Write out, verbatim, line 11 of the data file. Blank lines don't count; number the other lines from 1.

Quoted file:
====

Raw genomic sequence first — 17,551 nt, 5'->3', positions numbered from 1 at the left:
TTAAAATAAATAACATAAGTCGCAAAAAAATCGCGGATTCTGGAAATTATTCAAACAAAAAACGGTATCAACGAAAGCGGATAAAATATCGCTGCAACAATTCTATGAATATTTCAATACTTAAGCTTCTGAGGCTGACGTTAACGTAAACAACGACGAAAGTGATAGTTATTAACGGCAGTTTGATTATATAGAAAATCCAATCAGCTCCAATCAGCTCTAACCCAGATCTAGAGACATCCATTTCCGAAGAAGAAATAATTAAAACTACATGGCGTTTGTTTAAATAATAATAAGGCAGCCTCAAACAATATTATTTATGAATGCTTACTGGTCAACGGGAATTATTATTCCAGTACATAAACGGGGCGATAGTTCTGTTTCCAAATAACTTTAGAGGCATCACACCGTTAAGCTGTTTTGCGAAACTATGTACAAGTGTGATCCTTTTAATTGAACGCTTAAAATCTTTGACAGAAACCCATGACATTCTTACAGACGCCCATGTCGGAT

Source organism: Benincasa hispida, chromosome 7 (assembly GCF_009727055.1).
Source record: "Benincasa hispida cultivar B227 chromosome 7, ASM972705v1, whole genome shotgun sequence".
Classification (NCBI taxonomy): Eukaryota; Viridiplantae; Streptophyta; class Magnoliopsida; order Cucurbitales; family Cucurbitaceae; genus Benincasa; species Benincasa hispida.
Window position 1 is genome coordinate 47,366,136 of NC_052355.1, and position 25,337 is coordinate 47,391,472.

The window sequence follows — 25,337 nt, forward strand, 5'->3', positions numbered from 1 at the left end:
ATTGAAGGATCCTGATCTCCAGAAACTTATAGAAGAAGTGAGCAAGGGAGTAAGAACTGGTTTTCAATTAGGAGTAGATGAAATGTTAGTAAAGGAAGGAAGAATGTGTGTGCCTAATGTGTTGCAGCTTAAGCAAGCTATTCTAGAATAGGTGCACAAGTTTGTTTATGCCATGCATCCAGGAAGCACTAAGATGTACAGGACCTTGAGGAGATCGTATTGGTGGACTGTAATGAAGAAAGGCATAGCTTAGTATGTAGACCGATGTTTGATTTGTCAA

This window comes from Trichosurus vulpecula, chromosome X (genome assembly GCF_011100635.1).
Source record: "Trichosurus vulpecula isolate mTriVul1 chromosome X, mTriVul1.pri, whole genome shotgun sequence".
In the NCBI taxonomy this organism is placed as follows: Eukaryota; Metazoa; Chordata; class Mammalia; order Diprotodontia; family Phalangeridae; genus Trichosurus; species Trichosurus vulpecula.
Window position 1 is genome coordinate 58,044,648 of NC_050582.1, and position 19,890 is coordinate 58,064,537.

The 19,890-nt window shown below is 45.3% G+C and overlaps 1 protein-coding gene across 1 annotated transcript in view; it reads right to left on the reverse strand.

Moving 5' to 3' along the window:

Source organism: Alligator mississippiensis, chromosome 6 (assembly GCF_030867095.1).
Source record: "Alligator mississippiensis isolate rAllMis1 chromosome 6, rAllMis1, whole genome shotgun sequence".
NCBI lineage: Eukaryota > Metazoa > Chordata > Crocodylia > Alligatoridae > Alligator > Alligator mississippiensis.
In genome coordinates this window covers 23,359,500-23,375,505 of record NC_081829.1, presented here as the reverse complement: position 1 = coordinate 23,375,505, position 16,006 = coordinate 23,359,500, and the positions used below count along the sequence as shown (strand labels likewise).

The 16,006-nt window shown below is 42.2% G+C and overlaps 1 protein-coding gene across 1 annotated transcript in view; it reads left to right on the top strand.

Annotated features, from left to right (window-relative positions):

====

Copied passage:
In the NCBI taxonomy this organism is placed as follows: Eukaryota; Metazoa; Chordata; class Mammalia; order Diprotodontia; family Phalangeridae; genus Trichosurus; species Trichosurus vulpecula.